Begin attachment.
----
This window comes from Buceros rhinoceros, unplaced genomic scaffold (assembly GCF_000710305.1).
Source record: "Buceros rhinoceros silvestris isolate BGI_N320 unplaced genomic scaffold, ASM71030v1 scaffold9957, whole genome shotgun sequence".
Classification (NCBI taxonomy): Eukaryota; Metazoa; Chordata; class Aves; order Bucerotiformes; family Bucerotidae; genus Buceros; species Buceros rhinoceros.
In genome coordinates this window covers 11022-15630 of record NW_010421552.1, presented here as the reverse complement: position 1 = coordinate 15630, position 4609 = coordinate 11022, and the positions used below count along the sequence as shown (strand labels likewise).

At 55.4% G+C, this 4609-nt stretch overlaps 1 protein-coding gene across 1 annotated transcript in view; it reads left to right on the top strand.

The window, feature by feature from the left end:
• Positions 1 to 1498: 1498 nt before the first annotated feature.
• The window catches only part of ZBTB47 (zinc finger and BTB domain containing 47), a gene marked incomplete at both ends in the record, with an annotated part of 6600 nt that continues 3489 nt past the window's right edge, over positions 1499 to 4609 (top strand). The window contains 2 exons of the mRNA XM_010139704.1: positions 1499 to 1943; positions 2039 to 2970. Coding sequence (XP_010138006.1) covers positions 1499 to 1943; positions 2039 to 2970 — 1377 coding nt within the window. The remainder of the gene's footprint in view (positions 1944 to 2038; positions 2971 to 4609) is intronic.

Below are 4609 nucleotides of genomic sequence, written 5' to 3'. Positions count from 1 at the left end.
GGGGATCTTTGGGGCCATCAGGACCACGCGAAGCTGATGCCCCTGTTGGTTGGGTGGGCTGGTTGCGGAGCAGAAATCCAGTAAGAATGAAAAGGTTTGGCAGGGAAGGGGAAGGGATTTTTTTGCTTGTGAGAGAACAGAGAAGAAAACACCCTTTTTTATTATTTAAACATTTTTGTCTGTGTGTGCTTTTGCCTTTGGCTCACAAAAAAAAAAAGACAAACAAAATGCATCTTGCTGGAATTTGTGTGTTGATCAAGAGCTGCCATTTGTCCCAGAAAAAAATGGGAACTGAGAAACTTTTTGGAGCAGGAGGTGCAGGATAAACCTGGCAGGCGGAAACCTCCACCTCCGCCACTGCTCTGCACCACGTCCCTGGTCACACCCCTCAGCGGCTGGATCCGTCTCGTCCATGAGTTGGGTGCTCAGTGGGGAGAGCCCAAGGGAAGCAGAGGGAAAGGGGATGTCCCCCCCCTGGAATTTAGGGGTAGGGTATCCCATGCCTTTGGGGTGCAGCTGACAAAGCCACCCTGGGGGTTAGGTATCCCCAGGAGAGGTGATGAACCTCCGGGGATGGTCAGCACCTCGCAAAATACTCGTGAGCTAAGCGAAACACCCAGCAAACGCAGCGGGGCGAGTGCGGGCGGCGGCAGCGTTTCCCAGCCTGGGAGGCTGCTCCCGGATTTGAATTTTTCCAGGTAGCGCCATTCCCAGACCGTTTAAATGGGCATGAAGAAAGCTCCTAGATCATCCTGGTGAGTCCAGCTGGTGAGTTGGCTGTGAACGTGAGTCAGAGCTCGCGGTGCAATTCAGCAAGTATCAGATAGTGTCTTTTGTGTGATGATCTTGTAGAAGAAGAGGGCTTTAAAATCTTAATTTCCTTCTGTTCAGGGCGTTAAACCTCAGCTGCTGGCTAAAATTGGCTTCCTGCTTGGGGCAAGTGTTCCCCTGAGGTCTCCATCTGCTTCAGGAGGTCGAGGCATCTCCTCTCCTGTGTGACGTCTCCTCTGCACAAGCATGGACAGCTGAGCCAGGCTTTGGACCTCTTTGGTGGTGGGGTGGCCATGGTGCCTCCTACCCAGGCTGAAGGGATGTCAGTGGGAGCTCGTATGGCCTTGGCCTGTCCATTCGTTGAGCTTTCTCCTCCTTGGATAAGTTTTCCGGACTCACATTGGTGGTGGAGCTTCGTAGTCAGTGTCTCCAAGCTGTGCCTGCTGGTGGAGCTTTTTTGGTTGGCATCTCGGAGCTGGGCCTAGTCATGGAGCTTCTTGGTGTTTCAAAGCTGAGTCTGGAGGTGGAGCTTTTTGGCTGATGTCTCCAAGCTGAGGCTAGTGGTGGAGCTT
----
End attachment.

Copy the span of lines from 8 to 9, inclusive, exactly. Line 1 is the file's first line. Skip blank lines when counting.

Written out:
• The window catches only part of ZBTB47 (zinc finger and BTB domain containing 47), a gene marked incomplete at both ends in the record, with an annotated part of 6600 nt that continues 3489 nt past the window's right edge, over positions 1499 to 4609 (top strand). The window contains 2 exons of the mRNA XM_010139704.1: positions 1499 to 1943; positions 2039 to 2970. Coding sequence (XP_010138006.1) covers positions 1499 to 1943; positions 2039 to 2970 — 1377 coding nt within the window. The remainder of the gene's footprint in view (positions 1944 to 2038; positions 2971 to 4609) is intronic.

Below are 4609 nucleotides of genomic sequence, written 5' to 3'. Positions count from 1 at the left end.